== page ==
Sunday, 21 March 2010

Notes on dating and ordering

Hey all, and welcome to an unscheduled stopoff on the road to Metropolis. I think it's appropriate to share some of my thoughts around why I'm looking at the issues in the order that I am.

The first two parts of World of Krypton are pretty easy to place in order. In my mind, they are the start of Superman's history. Then, the story jumps by millennia to a point much closer to modern history. In this gap fits The Kents (currently incompletely reviewed by myself), again a no-brainer. Following this comes Starman #51, where Jor-El's attention is focused to Earth. After this comes the second half of World of Kryrpton, taking place at any point between the start of the 20th century and the start of World War 2. Now, that dating is a little arbitrary, and it assumes two things:
  1. Superman/Clark Kent is approximately 30 years old at the conclusion of the Man of Steel miniseries, and ages very, very slowly from there on. This would place his arrival on Earth in the 1950s (although with the normal sliding scale of comic-book dating, it's currently mid-1970s, but at the time of Man of Steel the 1950s date would have been appropriate).
  2. The journey of the birthing matrix from Krypton to Earth is not an instant or short one. I surmise that it is not travelling faster than light, and is in fact travelling very slowly. As revealed during the Exile storyline, Kryptonians were gentically bound to their homeworld, and would die if they left Krypton. With this in mind, it is unlikely that Kryptonian scientists would have spent any time developing space travel. There have been occasions where Superman has travelled the distance between Earth and Krypton in a short space of time, and indeed, during the final battle with Superboy-Prime in Infinite Crisis #7, Krypton seems to be very close to Earth. Because Kal-El was not born in the traditional sense, and the craft in which he travelled to Earth was specifically called a birthing matrix, the journey to from Krypton could quite happily have taken years without affecting his age at all.
Once Clark is on Earth, we then run through his early life up to the end of High School, before taking a moment to catch up with the other members of his supporting cast in World of Metropolis. A lot of these early issues, as well as World of Krypton #4, use flashbacks to reveal the information. Other issues, such as Man of Steel #1, take place at mutliple points in Superman's history, making placing the exact issue tricky, as technically it should occur twice. In order to nail these down, and to avoid a dissatisfactory reaeding experience whereby part of an issue may follow weeks or months behind another part on this blog, I treat each issue as one 'moment' and place that issue based on when that 'moment' occurs.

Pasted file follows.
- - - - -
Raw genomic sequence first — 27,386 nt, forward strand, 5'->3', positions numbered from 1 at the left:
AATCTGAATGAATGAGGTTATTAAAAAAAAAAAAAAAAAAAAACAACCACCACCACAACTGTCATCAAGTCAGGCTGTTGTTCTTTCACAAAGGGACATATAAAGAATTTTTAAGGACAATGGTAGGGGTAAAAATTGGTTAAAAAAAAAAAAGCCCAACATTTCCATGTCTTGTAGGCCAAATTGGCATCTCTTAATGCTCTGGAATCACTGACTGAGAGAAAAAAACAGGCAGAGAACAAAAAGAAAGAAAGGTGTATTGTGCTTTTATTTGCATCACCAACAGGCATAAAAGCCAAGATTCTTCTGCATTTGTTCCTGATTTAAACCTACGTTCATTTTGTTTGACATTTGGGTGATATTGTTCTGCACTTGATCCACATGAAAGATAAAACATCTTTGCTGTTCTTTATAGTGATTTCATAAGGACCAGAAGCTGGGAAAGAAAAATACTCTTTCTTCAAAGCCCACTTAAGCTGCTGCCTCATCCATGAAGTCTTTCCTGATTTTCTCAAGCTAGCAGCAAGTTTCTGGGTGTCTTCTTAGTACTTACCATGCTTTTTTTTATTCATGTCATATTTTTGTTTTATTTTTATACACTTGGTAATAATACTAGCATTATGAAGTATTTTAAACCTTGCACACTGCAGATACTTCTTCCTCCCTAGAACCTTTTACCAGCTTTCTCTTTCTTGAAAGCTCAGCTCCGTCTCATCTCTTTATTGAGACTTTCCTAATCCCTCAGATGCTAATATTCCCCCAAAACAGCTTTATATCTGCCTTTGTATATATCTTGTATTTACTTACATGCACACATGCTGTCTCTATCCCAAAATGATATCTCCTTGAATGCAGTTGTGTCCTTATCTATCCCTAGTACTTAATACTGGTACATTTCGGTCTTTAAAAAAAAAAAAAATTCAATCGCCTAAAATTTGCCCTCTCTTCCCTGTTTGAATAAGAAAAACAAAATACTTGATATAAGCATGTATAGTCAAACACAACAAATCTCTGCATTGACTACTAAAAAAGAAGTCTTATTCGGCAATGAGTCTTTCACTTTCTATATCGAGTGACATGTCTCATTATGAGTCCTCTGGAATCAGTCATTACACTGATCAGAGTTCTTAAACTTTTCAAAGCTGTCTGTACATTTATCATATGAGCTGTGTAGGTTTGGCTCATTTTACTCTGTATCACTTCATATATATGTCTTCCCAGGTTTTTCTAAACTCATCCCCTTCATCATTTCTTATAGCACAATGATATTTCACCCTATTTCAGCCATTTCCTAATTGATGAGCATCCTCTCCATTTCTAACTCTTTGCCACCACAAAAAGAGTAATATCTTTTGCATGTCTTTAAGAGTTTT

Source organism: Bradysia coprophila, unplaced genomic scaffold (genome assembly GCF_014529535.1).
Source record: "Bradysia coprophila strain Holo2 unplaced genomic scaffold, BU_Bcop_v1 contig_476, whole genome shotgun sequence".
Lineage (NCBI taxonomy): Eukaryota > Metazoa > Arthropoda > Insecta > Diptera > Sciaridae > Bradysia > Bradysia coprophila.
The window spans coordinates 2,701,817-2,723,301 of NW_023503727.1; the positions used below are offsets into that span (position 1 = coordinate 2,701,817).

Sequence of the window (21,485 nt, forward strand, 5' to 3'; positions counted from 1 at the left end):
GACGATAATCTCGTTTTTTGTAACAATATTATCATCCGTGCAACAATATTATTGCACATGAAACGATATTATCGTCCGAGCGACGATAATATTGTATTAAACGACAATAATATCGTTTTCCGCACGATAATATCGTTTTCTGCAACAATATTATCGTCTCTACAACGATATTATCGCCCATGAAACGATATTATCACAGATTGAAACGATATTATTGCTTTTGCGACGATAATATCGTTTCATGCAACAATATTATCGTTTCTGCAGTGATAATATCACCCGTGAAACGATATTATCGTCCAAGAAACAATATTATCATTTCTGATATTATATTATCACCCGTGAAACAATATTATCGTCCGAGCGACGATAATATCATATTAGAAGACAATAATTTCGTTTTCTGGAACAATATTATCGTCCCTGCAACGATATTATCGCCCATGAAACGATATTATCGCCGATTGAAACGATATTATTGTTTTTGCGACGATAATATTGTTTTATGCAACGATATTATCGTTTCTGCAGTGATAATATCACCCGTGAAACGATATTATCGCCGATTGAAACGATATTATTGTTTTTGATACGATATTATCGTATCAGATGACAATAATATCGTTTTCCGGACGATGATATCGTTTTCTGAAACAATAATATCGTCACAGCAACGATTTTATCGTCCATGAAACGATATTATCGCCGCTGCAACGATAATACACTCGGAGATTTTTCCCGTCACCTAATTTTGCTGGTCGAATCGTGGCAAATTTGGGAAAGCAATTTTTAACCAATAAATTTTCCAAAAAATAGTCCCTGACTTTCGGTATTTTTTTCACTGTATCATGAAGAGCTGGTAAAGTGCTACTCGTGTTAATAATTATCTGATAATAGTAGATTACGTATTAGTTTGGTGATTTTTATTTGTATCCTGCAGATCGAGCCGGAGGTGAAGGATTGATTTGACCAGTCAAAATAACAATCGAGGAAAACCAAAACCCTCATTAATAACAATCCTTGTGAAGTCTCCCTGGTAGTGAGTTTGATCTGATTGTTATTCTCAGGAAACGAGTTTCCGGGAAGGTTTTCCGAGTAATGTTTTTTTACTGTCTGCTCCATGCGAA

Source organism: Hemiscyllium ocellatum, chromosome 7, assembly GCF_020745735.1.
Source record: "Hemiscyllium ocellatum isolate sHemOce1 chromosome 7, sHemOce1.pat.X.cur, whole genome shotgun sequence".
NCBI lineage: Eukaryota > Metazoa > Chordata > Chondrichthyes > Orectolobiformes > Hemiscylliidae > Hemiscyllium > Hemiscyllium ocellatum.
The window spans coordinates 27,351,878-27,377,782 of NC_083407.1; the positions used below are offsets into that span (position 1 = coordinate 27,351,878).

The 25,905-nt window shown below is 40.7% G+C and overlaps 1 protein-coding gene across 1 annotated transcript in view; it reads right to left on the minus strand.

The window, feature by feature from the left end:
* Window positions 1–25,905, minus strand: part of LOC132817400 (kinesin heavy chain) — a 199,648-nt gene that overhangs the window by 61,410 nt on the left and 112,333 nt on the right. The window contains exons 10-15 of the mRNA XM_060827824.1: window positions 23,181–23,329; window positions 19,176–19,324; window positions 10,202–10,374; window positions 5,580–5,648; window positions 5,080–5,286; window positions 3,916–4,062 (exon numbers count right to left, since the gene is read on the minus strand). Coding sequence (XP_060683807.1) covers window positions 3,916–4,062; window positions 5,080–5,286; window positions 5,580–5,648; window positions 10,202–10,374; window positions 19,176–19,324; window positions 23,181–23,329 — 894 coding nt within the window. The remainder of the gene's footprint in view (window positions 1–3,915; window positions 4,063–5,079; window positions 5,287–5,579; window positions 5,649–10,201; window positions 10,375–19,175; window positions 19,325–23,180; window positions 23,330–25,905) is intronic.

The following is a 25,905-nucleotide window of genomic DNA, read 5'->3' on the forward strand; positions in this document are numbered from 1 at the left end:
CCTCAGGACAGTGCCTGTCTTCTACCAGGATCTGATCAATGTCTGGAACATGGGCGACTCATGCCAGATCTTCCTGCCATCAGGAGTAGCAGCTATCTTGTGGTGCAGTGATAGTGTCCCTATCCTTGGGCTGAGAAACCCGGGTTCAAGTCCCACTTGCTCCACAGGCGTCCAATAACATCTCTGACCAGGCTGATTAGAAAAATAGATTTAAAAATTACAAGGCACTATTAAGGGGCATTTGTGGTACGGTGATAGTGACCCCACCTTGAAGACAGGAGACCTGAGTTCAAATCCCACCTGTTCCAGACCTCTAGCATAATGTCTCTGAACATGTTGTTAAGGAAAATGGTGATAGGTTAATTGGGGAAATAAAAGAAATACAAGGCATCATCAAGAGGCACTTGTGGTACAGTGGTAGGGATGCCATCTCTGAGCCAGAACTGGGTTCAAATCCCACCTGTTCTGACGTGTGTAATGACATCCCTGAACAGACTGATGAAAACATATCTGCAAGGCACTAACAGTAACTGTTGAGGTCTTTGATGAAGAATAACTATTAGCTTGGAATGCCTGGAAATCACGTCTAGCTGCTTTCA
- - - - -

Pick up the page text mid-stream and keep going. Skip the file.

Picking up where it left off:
For instance, the climax of Man of Steel #1 is the reveal of Superman for the first time. Therefore, this issue occurs in this chronology after the early exploits of Clark Kent, despite the issue featuring the destruction of Krypton, and the moment where as a teenager Clark discovers part of his heritage.

Another example is World of Krypton #4. Despite having a present-day framing sequence concurrent with teh main comics published that month, the key moment in this issue is the destruction of Krypton, hence its early appearance in the timeline.

An exception to this rule is the World of Smallville miniseries. Although the flashbacks include revelations about the relationship of Ma and Pa Kent, the framing sequences and contents of issues #3 and #4 follow and expand upon revelations made in the Millennium crossover. For me, it makes more sense to tackle this series in the wake of Millennium event, rather than insert them based on their flashbacks into their historical postion.

Next time on World of Superman: As promised, the Secret Origin of Perry White.

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